Monday, 19 September 2016
The Practice Of Lifelong Learning In The Nursing Profession
I must admit that when I was an “ordinary” nurse in clinical practice I didn’t take the importance of lifelong learning a seriously as I should. Goepee states that “Lack of time -Negative effects of school experience - Lack of confidence -Distance from classes- Reluctance to go out at night” are all reasons given for not pursuing the practice (2001, pg. 612). I can relate to some if not all of these excuses for not participating in lifelong learning while I was still a clinician. I see those same reasons given to me by colleagues who are still working in the clinical areas. The momentum needs to begin a course of studies is usually related to its pragmatic use in practice on the ward (Pool, Poell, Berrings & Cate, 2015). Pool et al. also spoke about the differences in types of studies and reasons for them when looking a lifelong learning across an age spectrum of nurses (2015) I found it interesting to see how the older nurse in order to advance them self will go into a more formal education program to obtain a post-graduate education. I must say I am an example of that kind of reality. In today’s world of rapid changes, nurses will continue to do lifelong learning not only because it is mandated by the CRNBC (College of Registered Nurses of BC), but because they need to know something in order to effectively practice their profession.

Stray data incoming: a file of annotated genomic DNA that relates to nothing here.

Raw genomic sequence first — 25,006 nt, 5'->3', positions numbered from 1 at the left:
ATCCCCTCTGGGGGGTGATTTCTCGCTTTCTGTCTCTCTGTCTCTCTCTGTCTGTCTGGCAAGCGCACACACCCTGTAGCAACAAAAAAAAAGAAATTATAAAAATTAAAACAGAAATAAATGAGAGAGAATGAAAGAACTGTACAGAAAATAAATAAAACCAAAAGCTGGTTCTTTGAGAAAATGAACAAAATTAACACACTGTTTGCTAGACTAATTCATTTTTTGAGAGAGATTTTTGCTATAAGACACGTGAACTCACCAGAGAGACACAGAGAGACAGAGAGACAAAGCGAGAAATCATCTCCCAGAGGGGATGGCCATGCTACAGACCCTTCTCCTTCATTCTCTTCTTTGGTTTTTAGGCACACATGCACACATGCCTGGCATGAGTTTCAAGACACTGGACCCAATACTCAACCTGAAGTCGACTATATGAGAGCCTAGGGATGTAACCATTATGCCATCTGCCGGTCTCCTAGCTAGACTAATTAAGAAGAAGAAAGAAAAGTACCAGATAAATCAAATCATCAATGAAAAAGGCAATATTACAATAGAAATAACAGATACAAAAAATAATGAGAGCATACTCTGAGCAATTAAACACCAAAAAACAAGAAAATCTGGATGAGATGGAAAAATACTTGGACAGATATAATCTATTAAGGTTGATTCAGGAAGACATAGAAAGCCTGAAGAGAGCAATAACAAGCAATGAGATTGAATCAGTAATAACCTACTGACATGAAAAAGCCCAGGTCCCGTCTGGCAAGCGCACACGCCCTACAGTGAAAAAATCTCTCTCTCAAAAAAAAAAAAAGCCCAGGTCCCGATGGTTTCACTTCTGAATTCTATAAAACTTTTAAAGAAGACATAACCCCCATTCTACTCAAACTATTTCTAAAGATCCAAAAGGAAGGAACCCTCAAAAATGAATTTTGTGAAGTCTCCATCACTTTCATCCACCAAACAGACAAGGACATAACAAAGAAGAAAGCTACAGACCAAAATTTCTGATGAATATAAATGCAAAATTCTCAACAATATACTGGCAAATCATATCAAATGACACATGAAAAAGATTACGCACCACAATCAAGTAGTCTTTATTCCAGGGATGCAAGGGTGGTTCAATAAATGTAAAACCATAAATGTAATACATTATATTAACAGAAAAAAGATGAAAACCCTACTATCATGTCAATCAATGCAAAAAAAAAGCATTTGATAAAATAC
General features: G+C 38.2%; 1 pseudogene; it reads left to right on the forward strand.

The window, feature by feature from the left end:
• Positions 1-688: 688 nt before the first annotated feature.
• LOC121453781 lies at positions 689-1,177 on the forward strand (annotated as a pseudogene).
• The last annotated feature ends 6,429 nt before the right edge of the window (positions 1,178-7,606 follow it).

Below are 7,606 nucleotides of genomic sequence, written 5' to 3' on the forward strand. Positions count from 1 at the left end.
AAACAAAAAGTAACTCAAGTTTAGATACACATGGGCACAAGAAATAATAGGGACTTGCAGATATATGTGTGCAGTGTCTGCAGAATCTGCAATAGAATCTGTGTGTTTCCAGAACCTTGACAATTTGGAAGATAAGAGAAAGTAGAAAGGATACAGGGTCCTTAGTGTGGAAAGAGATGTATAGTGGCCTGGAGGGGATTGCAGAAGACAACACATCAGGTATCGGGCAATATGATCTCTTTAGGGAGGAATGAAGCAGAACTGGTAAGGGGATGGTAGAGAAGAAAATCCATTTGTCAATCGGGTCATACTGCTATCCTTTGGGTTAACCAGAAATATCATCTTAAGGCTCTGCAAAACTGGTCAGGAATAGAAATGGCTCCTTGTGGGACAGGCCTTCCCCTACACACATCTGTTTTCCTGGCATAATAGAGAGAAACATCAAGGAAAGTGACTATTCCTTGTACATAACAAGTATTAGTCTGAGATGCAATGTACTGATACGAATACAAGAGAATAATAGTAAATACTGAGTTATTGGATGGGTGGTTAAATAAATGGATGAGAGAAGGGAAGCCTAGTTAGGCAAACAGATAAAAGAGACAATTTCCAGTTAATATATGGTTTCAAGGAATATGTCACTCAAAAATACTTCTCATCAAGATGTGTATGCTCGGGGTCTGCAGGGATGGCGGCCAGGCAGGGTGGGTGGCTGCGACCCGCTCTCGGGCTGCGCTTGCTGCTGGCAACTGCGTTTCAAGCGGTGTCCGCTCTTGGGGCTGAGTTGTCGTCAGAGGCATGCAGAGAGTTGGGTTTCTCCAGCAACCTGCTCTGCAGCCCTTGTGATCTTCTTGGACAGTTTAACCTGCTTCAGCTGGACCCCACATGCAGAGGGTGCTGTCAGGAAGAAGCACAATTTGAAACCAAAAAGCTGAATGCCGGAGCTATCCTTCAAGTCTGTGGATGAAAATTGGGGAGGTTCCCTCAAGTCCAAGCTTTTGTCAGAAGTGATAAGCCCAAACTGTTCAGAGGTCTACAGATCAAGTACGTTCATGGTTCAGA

Gopee, N. (2001) Lifelong learning in nursing: perceptions and realities. Nurse Educ. Today, 21 (8) (2001), pp. 607–615
Pool, I. A., Poell, R. F., Berings, M. C., & Cate, O. t. (2015). Strategies for continuing professional development among younger, middle-aged, and older nurses: A biographical approach. International Journal Of Nursing Studies, 52(5), 939-950. doi:10.1016/j.ijnurstu.2015.02.004
Image courtesy of Carol VanHook: https://www.flickr.com/photos/librariesrock/3679437433/in/photostream/